IL-12 Receptor Deficiency

Interleukin-12 (IL-12) receptor deficiency is an autosomal recessive primary immunodeficiency caused by a mutation in the genes that encode for the receptors of IL-12 on T-cells. IL-12 promotes cell-mediated immunity by inducing the maturation of T cells into Th1 cells and stimulating the secretion of interferon-gamma (IFN-γ). This process, in turn, activates natural killer (NK) cells, macrophages, and cytotoxic T cells. IL-12 receptor deficiency results in impairments of all of these immunologic functions; consequently, patients present with disseminated infections.

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Etiology and Pathophysiology

Epidemiology

  • Very rare disorder
  • Exact prevalence unknown

Etiology

  • Autosomal recessive inheritance pattern
  • Caused by mutations in the genes that encode for the IL-12 receptor (IL-12Rβ, IL-12Rβ1, and IL-12Rβ2)
  • IL-12 receptor deficiency is considered part of or a subtype of the condition Mendelian susceptibility to mycobacterial disease (MSMD), which is characterized by immune dysfunction of the following:
    • Interferon-gamma receptor 1 (IFN-gammaR1) and receptor 2 (IFN-gammaR2) 
    • Interleukin-12 (IL-12) and IL-12 receptor (most common)
    • Interferon-stimulated gene 15 (ISG15) protein
    • Signal transducer and activator of transcription 1 (STAT1)
    • Interferon regulatory factor 8 (IRF8)
Inheritance pattern of autosomal recessive conditions

Diagram of the inheritance pattern of autosomal recessive conditions

Image by Lecturio.

Pathophysiology

  • IL-12:
    • Encoded by 2 separate genes, IL-12A (p35) and IL-12B (p40)
    • Produced by activated antigen-presenting cells (e.g., dendritic cells, macrophages)
    • Promotes transition of naive T-helper cells into Th1 cells, which release IFN-γ to activate macrophages, leading to cytotoxic protection
    • Essential for protective immunity against intracellular bacteria such as mycobacteria and Salmonella
  • Mutations in IL-12 receptors result in an impaired Th1 response and decreased IFN-γ secretion, resulting in disseminated infections.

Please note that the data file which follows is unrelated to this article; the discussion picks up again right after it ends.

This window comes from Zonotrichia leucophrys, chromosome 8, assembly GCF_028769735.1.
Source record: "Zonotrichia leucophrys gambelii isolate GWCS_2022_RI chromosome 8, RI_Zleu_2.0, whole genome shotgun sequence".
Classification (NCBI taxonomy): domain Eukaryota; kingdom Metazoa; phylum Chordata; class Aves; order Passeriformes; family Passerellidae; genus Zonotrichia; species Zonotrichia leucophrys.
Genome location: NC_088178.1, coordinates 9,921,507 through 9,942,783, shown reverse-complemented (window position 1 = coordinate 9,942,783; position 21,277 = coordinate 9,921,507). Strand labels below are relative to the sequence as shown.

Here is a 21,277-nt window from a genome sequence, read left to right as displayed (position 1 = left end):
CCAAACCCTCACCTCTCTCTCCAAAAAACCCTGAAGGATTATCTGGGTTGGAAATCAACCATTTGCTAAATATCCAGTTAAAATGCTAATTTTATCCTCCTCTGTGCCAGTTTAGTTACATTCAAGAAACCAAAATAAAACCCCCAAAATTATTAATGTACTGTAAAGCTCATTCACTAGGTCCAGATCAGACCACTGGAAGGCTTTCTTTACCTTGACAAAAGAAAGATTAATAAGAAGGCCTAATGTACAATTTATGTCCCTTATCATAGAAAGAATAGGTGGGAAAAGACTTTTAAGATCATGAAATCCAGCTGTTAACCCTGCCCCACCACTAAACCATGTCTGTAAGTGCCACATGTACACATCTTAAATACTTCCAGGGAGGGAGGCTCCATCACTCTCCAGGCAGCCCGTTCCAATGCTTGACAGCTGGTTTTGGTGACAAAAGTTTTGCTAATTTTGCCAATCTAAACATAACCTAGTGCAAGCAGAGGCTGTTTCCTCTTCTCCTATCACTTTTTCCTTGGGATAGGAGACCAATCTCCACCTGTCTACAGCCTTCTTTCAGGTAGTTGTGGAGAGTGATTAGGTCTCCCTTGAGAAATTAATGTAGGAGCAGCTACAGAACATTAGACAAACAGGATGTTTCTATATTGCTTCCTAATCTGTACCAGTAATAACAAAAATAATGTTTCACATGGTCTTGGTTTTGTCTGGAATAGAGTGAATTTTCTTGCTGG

Clinical Presentation

  • Recurrent disseminated infections in early childhood, with first infection usually occurring by age 3
    • Tuberculosis (TB) and non-TB mycobacterial infections
    • Salmonellosis
    • Disseminated infection after bacille Calmette-Guerin (BCG) vaccine 
    • Mucocutaneous candidiasis
  • Infections can involve bone marrow (osteomyelitis), lungs (pneumonia), skin (cellulitis, abscesses), and lymph nodes (lymphadenitis), among other areas
  • Often presents as sepsis (e.g., fever, rigors, hypotension) and disseminated intravascular coagulation (DIC)
  • Infections are often disseminated but can also be limited to specific organs, especially the lungs or liver (pneumonitis or hepatitis, respectively).

Diagnosis and Management

Diagnosis

  • Clinical suspicion arises after recurrent and disseminated infections with intracellular pathogens (e.g., Salmonella, Mycobacterium) in early childhood.
  • Laboratory studies will reveal low levels of decreased IFN-γ.

Management

  • There is no cure for IL-12 receptor deficiency, but the resulting infections can be treated with antibiotics and antifungals.
  • IFN-γ administration aids in macrophage activation.
  • Prognosis: mortality rate of 30% due to disseminated infections

Differential Diagnosis

The following conditions are differential diagnoses for IL-12 receptor deficiency:

  • Autosomal dominant hyper-IgE syndrome: also known as Job’s syndrome, a rare form of primary immunodeficiency disorder that affects various organ systems in addition to the immune system. Caused by mutations in the STAT3 gene, it results in abnormal neutrophil chemotaxis. Patients present with recurrent pneumonia, skin infections, rashes, blisters, and abscesses.
  • Cystic fibrosis: an autosomal recessive disorder caused by mutations in the CFTR gene. The mutations lead to dysfunction of chloride channels, which results in hyper viscous mucus and the accumulation of secretions. Common presentations include chronic respiratory infections, failure to thrive, and pancreatic insufficiency. 
  • Chronic granulomatous disease: a chronic disorder that is characterized by granuloma formation. This disorder is a consequence of dysfunctional phagocytic cells that are unable to produce bactericidal superoxide due to a defect in nicotinamide adenine dinucleotide phosphate (NADPH) oxidase in these cells. Presentation includes recurrent skin infections, pneumonia, and gastroenteritis.
  • Severe combined immunodeficiency (SCID): the most severe form of primary immunodeficiency. The condition is a genetic disorder that involves defective antibody response due to either direct involvement with B lymphocytes or through improper B-lymphocyte activation due to non-functional T-helper cells. Presents as severe and recurrent opportunistic infections and is diagnosed through quantitative polymerase chain reaction (PCR) and flow cytometry.

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